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The Digital Archive of the Middle East (DAME) project, in partnership with University of Tsinghua in Beijing, has just launched.

The project, which will run for three years, will involve digitising material relating to the Middle East and North Africa (the MENA region) from archives held in the university’s Special Collections and documents held in the Arab World Documentation Unit (AWDU), both of which are currently housed in the Old Library.

The focus of the project is not only on digitisation, but also exploring how digital technology and methods can be used to collate, catalogue and analyse the collections, and open up a series of new questions with regard to the modern history of the MENA region. These issues will be examined by a research group made up of PhD students, post-doctoral research assistants and other staff, overseen by a joint Chair. The research group intend to run a series of DAME Research Seminars and also expect there will be publications and other events arising from the project. 

The material that will be digitised is drawn from two areas: that relating to the Middle East and North Africa (the MENA region) and documents held in the Arab World Documentation Unit (AWDU). AWDU was started by academics working in Middle East Studies at Exeter in the late 1970s and now constitutes the largest collection of governmental, political, state and economic papers from - and pertaining to - the Arab world from the 1970s to the present. Few other institutions were collecting such material at this time, which makes AWDU of unique value.

Though the core focus of the collections is on the area around the Persian Gulf, the material covers aspects of the wider Arab world, with countries represented in AWDU including Bahrain, Oman, Qatar, Saudi Arabia, United Arab Emirates, Yemen, Kuwait, Iraq, Iran, Egypt, Jordan, Lebanon, Palestine and Syria, as well as Turkey, Morocco and Israel. It also incorporates the Uri Davis collection, which contains over 2,500 books, 600 pamphlets and several hundred periodicals relating to the history of Palestine and the Arab-Israeli conflict. Many of these are rare titles, including administrative documents from the Mandate period.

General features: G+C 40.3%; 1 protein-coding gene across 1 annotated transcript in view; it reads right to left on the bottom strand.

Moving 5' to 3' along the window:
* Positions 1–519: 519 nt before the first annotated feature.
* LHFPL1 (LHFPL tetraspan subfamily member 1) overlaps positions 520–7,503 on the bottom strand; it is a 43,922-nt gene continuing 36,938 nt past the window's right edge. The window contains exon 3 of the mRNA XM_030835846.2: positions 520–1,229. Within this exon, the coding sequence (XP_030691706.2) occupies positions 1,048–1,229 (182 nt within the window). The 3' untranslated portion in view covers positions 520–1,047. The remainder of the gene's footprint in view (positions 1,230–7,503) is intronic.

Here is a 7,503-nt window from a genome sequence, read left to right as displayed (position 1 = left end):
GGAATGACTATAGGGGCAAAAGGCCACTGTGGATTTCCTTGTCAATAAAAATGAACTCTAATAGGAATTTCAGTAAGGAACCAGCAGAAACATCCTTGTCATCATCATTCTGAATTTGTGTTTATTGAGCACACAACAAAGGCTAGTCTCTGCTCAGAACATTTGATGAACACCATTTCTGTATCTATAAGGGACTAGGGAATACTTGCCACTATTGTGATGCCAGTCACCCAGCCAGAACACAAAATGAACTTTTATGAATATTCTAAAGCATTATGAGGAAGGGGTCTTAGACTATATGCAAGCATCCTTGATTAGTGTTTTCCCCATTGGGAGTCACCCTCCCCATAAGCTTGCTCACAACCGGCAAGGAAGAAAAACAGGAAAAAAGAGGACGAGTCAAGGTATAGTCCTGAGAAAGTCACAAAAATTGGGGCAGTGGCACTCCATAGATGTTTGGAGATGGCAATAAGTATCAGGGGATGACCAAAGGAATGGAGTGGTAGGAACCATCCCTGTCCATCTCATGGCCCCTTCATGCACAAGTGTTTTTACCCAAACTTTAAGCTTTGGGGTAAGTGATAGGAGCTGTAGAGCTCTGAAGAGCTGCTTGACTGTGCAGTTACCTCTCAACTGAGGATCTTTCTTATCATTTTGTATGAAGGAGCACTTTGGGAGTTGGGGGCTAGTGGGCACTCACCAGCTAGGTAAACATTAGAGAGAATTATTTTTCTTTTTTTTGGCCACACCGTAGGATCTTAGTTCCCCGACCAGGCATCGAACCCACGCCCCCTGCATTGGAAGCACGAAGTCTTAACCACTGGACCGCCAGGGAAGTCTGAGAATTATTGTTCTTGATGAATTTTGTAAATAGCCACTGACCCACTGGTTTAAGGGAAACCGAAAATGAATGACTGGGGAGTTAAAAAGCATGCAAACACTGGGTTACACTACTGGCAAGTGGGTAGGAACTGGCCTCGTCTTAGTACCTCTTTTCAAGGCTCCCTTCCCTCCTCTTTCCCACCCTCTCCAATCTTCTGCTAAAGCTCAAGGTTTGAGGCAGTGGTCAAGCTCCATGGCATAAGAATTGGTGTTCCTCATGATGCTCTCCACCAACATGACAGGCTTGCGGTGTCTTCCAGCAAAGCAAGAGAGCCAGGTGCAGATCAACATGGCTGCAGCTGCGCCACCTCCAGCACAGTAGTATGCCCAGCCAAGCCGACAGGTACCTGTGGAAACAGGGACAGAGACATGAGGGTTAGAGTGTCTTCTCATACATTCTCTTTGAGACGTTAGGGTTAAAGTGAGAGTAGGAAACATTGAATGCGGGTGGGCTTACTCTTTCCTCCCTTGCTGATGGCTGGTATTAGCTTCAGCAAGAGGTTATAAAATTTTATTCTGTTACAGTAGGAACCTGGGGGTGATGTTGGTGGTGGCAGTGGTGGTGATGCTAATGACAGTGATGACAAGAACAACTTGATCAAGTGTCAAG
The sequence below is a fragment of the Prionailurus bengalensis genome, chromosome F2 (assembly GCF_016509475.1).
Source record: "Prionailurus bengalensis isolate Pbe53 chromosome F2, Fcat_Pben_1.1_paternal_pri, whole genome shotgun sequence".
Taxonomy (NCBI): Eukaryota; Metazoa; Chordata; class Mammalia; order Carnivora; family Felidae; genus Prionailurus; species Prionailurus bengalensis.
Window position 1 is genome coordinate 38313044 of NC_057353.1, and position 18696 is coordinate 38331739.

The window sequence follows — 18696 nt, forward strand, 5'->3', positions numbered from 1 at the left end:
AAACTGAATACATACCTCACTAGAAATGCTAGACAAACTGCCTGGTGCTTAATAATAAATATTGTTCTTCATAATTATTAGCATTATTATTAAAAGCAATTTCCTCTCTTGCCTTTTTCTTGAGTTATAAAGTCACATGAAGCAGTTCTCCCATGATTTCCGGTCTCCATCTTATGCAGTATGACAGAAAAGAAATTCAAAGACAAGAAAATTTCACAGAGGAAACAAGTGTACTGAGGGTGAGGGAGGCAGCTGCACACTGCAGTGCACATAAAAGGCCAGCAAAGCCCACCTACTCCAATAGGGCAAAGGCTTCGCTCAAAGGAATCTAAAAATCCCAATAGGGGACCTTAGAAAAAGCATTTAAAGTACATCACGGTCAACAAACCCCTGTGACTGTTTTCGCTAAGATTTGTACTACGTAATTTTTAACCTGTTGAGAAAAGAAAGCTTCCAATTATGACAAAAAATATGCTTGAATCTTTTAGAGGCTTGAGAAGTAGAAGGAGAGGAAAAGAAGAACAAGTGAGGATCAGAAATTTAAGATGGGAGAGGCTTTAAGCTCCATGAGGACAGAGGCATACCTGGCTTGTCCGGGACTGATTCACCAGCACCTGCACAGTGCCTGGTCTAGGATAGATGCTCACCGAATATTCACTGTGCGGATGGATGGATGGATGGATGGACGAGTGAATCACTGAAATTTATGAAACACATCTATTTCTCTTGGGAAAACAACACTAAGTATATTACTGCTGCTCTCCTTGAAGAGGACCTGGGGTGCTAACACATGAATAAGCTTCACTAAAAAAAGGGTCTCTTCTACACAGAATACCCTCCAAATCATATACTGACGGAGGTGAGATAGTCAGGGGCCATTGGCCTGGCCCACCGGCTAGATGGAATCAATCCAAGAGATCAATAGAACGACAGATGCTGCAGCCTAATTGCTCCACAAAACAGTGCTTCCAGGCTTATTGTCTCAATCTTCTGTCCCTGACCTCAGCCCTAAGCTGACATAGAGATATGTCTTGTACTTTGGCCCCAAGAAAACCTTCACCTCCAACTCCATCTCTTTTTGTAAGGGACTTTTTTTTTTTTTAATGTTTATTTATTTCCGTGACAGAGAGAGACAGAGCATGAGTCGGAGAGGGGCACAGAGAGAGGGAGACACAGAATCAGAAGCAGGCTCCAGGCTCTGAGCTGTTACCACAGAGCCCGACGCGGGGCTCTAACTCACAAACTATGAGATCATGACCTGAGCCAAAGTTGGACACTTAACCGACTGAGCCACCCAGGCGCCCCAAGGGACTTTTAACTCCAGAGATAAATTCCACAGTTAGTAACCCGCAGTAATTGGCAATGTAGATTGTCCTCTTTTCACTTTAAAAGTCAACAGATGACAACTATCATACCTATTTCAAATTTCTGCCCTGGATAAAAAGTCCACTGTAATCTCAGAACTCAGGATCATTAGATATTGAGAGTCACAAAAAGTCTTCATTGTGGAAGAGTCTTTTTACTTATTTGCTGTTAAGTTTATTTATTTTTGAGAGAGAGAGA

The number of individual items within the AWDU exceeds 100,000. Some of its holdings include books, periodicals, newspapers, census reports, legal texts and human rights campaign material, amongst much more. Most publications are either in English or in both English and Arabic, with some 3000 books or pamphlets in Arabic alone. A small number of titles are in other languages such as Kurdish, Persian, Hebrew, French and German.

An important part of the DAME project will be selecting what parts of the AWDU should be digitised, examining how and why research potential should be developed by the digitisation process, and exploring the technical and other challenges presented by different types of material. It is also intended that some items from the Middle East archival collections will be digitised for DAME, including uniquely important documents from the Omar Sheikhmous archive (EUL MS 403) relating to Kurdish political history, an undated Arabic manuscript treatise on magic entitled Kitab al-Mujarrabat aka Fath-al-malik al-majid (EUL MS 218), written by 18th century Egyptian legal scholar of the Shafi'i school, Aḥmad ibn ʻUmar Dayrabī (1651-1738), a 19th century lithograph book entitled Shumūs al-Anwār wa Kunūz al-Asrār (the Suns of Light and the Treasures of Secrets) by author Ibn Al-Ḥajj … Al-Maghribi (EUL MS 220) which discusses curious lore concerning plants, minerals, water distribution, earth, medicine, love, blessing, paper cutting, etc as well as two chapters on Jinn activity and healing – or a late 1920s map of Iraq believed to have belonged to the Kurdish specialist C.J Edmonds and marked with his annotations on Yezidi villages.


To keep updated with the project, follow @UoEHeritageColl on Twitter and to find out more about the Special Collections, see: